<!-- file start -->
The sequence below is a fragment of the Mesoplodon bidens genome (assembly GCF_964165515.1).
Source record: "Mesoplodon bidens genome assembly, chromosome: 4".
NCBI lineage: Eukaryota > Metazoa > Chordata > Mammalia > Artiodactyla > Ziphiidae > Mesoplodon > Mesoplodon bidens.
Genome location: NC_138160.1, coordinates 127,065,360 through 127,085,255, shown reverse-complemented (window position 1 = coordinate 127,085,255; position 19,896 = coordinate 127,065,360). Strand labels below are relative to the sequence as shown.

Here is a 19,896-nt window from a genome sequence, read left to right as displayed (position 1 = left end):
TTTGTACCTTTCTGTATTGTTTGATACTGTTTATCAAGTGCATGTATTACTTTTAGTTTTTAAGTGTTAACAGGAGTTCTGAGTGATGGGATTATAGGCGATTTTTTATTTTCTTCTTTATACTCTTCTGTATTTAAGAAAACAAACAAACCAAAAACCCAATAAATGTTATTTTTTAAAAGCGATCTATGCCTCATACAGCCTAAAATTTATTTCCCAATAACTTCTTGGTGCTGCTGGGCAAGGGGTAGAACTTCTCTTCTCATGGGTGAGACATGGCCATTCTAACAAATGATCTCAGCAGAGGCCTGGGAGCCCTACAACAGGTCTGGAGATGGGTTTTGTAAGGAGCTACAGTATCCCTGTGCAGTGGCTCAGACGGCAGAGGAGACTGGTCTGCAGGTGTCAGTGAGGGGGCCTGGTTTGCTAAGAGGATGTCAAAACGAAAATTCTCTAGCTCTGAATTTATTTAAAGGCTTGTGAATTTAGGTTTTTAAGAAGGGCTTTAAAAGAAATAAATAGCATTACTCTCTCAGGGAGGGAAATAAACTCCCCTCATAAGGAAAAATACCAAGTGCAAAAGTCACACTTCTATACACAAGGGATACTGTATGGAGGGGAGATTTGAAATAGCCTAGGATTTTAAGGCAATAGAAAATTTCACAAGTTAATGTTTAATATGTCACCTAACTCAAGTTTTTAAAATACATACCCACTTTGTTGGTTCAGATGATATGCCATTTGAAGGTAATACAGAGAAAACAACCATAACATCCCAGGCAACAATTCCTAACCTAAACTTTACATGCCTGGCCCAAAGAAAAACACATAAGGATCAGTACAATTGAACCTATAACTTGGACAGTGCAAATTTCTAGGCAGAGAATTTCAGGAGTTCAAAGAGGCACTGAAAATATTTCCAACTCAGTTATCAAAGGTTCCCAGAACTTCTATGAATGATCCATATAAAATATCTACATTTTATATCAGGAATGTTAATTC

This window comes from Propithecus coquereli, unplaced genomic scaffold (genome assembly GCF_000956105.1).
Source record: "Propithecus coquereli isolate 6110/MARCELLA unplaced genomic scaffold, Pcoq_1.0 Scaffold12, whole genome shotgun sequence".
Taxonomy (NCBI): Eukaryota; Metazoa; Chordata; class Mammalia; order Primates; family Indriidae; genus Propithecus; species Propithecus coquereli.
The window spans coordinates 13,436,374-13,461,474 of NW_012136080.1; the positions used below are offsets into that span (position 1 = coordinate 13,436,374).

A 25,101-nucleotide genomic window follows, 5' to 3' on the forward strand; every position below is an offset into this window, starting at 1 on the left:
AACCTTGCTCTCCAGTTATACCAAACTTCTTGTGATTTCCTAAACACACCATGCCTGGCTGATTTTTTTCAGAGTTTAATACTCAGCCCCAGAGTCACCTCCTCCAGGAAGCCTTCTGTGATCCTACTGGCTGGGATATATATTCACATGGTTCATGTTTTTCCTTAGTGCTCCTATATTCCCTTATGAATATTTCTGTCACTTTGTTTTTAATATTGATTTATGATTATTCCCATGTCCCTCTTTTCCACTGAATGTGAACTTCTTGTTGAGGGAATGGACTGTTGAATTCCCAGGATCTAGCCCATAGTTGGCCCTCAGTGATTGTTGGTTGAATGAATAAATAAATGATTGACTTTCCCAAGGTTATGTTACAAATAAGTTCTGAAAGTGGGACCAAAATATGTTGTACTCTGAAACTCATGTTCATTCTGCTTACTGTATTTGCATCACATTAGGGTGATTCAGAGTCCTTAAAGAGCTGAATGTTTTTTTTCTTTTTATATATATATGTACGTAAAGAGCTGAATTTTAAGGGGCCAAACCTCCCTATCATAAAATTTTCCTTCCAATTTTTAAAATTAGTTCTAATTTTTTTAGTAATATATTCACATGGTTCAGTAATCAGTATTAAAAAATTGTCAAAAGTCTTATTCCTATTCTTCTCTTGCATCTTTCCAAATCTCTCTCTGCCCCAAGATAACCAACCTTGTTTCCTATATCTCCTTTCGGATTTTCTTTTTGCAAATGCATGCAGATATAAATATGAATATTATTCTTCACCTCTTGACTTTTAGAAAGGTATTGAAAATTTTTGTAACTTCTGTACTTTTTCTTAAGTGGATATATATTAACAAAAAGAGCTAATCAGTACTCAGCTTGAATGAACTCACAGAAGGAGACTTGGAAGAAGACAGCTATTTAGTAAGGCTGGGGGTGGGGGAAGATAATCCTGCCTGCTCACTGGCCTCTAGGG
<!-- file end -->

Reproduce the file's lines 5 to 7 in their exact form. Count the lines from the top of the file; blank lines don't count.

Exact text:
Here is a 19,896-nt window from a genome sequence, read left to right as displayed (position 1 = left end):
TTTGTACCTTTCTGTATTGTTTGATACTGTTTATCAAGTGCATGTATTACTTTTAGTTTTTAAGTGTTAACAGGAGTTCTGAGTGATGGGATTATAGGCGATTTTTTATTTTCTTCTTTATACTCTTCTGTATTTAAGAAAACAAACAAACCAAAAACCCAATAAATGTTATTTTTTAAAAGCGATCTATGCCTCATACAGCCTAAAATTTATTTCCCAATAACTTCTTGGTGCTGCTGGGCAAGGGGTAGAACTTCTCTTCTCATGGGTGAGACATGGCCATTCTAACAAATGATCTCAGCAGAGGCCTGGGAGCCCTACAACAGGTCTGGAGATGGGTTTTGTAAGGAGCTACAGTATCCCTGTGCAGTGGCTCAGACGGCAGAGGAGACTGGTCTGCAGGTGTCAGTGAGGGGGCCTGGTTTGCTAAGAGGATGTCAAAACGAAAATTCTCTAGCTCTGAATTTATTTAAAGGCTTGTGAATTTAGGTTTTTAAGAAGGGCTTTAAAAGAAATAAATAGCATTACTCTCTCAGGGAGGGAAATAAACTCCCCTCATAAGGAAAAATACCAAGTGCAAAAGTCACACTTCTATACACAAGGGATACTGTATGGAGGGGAGATTTGAAATAGCCTAGGATTTTAAGGCAATAGAAAATTTCACAAGTTAATGTTTAATATGTCACCTAACTCAAGTTTTTAAAATACATACCCACTTTGTTGGTTCAGATGATATGCCATTTGAAGGTAATACAGAGAAAACAACCATAACATCCCAGGCAACAATTCCTAACCTAAACTTTACATGCCTGGCCCAAAGAAAAACACATAAGGATCAGTACAATTGAACCTATAACTTGGACAGTGCAAATTTCTAGGCAGAGAATTTCAGGAGTTCAAAGAGGCACTGAAAATATTTCCAACTCAGTTATCAAAGGTTCCCAGAACTTCTATGAATGATCCATATAAAATATCTACATTTTATATCAGGAATGTTAATTC

This window comes from Propithecus coquereli, unplaced genomic scaffold (genome assembly GCF_000956105.1).